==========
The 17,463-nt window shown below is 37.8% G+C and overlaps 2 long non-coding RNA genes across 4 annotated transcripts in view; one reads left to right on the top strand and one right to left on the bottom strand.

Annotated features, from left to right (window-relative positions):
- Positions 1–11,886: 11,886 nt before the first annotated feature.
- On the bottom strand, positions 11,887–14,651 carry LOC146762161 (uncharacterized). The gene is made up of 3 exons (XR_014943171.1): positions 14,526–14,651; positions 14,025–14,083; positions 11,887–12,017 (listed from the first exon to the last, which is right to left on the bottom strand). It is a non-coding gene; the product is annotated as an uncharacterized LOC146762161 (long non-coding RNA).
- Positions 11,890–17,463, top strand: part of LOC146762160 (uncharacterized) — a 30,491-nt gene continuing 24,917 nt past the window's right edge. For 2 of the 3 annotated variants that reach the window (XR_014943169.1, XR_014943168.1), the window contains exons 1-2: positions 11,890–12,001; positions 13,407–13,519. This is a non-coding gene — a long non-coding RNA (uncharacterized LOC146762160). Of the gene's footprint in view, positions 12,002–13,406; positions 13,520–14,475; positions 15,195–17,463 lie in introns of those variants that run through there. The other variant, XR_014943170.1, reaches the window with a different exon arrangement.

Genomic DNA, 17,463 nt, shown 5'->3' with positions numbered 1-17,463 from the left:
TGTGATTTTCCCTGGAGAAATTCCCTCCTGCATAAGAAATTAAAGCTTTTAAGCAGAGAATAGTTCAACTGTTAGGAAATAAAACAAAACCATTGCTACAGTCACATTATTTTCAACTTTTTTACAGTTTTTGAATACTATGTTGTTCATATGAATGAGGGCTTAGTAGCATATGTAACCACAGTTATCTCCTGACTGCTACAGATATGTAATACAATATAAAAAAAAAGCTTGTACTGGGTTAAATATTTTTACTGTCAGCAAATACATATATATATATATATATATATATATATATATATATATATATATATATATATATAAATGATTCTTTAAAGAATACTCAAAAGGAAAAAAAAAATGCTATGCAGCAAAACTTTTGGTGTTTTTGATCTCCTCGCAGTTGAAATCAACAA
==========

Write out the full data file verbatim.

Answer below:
The 17,463-nt window shown below is 37.8% G+C and overlaps 2 long non-coding RNA genes across 4 annotated transcripts in view; one reads left to right on the top strand and one right to left on the bottom strand.

Annotated features, from left to right (window-relative positions):
- Positions 1–11,886: 11,886 nt before the first annotated feature.
- On the bottom strand, positions 11,887–14,651 carry LOC146762161 (uncharacterized). The gene is made up of 3 exons (XR_014943171.1): positions 14,526–14,651; positions 14,025–14,083; positions 11,887–12,017 (listed from the first exon to the last, which is right to left on the bottom strand). It is a non-coding gene; the product is annotated as an uncharacterized LOC146762161 (long non-coding RNA).
- Positions 11,890–17,463, top strand: part of LOC146762160 (uncharacterized) — a 30,491-nt gene continuing 24,917 nt past the window's right edge. For 2 of the 3 annotated variants that reach the window (XR_014943169.1, XR_014943168.1), the window contains exons 1-2: positions 11,890–12,001; positions 13,407–13,519. This is a non-coding gene — a long non-coding RNA (uncharacterized LOC146762160). Of the gene's footprint in view, positions 12,002–13,406; positions 13,520–14,475; positions 15,195–17,463 lie in introns of those variants that run through there. The other variant, XR_014943170.1, reaches the window with a different exon arrangement.

Genomic DNA, 17,463 nt, shown 5'->3' with positions numbered 1-17,463 from the left:
TGTGATTTTCCCTGGAGAAATTCCCTCCTGCATAAGAAATTAAAGCTTTTAAGCAGAGAATAGTTCAACTGTTAGGAAATAAAACAAAACCATTGCTACAGTCACATTATTTTCAACTTTTTTACAGTTTTTGAATACTATGTTGTTCATATGAATGAGGGCTTAGTAGCATATGTAACCACAGTTATCTCCTGACTGCTACAGATATGTAATACAATATAAAAAAAAAGCTTGTACTGGGTTAAATATTTTTACTGTCAGCAAATACATATATATATATATATATATATATATATATATATATATATATATATATATATATAAATGATTCTTTAAAGAATACTCAAAAGGAAAAAAAAAATGCTATGCAGCAAAACTTTTGGTGTTTTTGATCTCCTCGCAGTTGAAATCAACAA